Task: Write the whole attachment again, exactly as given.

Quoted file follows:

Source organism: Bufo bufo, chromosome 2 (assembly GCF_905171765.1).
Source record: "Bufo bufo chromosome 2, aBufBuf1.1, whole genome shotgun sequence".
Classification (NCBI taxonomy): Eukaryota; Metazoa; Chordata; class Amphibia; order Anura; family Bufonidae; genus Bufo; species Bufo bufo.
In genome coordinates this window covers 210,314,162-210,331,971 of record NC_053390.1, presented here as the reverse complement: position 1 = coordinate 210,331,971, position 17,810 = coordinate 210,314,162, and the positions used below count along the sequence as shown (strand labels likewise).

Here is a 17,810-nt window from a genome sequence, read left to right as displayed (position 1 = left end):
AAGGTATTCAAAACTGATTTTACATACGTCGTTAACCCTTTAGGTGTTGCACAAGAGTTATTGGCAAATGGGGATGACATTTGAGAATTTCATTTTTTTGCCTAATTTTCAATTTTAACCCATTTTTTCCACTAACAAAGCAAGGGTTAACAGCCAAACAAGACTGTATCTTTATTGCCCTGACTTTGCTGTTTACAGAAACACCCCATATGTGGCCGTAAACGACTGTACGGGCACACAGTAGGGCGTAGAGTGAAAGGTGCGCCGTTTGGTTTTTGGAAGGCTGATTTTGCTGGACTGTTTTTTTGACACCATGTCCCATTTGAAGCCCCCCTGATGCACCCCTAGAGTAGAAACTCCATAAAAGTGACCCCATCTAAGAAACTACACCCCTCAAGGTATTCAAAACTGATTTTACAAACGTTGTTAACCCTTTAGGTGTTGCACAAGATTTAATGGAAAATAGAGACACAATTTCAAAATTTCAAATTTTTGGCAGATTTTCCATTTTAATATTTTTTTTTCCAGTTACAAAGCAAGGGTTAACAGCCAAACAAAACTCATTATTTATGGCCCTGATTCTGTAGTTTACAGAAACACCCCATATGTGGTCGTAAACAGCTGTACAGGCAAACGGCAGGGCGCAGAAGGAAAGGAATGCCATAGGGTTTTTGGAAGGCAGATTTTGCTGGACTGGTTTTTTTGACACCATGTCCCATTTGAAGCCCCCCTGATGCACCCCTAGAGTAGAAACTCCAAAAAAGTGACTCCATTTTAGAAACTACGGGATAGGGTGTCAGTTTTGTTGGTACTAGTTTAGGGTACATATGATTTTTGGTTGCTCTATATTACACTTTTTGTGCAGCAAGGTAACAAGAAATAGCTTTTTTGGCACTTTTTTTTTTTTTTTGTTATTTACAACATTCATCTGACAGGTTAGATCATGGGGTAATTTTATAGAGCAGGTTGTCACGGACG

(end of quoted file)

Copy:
Source organism: Bufo bufo, chromosome 2 (assembly GCF_905171765.1).
Source record: "Bufo bufo chromosome 2, aBufBuf1.1, whole genome shotgun sequence".
Classification (NCBI taxonomy): Eukaryota; Metazoa; Chordata; class Amphibia; order Anura; family Bufonidae; genus Bufo; species Bufo bufo.
In genome coordinates this window covers 210,314,162-210,331,971 of record NC_053390.1, presented here as the reverse complement: position 1 = coordinate 210,331,971, position 17,810 = coordinate 210,314,162, and the positions used below count along the sequence as shown (strand labels likewise).

Here is a 17,810-nt window from a genome sequence, read left to right as displayed (position 1 = left end):
AAGGTATTCAAAACTGATTTTACATACGTCGTTAACCCTTTAGGTGTTGCACAAGAGTTATTGGCAAATGGGGATGACATTTGAGAATTTCATTTTTTTGCCTAATTTTCAATTTTAACCCATTTTTTCCACTAACAAAGCAAGGGTTAACAGCCAAACAAGACTGTATCTTTATTGCCCTGACTTTGCTGTTTACAGAAACACCCCATATGTGGCCGTAAACGACTGTACGGGCACACAGTAGGGCGTAGAGTGAAAGGTGCGCCGTTTGGTTTTTGGAAGGCTGATTTTGCTGGACTGTTTTTTTGACACCATGTCCCATTTGAAGCCCCCCTGATGCACCCCTAGAGTAGAAACTCCATAAAAGTGACCCCATCTAAGAAACTACACCCCTCAAGGTATTCAAAACTGATTTTACAAACGTTGTTAACCCTTTAGGTGTTGCACAAGATTTAATGGAAAATAGAGACACAATTTCAAAATTTCAAATTTTTGGCAGATTTTCCATTTTAATATTTTTTTTTCCAGTTACAAAGCAAGGGTTAACAGCCAAACAAAACTCATTATTTATGGCCCTGATTCTGTAGTTTACAGAAACACCCCATATGTGGTCGTAAACAGCTGTACAGGCAAACGGCAGGGCGCAGAAGGAAAGGAATGCCATAGGGTTTTTGGAAGGCAGATTTTGCTGGACTGGTTTTTTTGACACCATGTCCCATTTGAAGCCCCCCTGATGCACCCCTAGAGTAGAAACTCCAAAAAAGTGACTCCATTTTAGAAACTACGGGATAGGGTGTCAGTTTTGTTGGTACTAGTTTAGGGTACATATGATTTTTGGTTGCTCTATATTACACTTTTTGTGCAGCAAGGTAACAAGAAATAGCTTTTTTGGCACTTTTTTTTTTTTTTTGTTATTTACAACATTCATCTGACAGGTTAGATCATGGGGTAATTTTATAGAGCAGGTTGTCACGGACG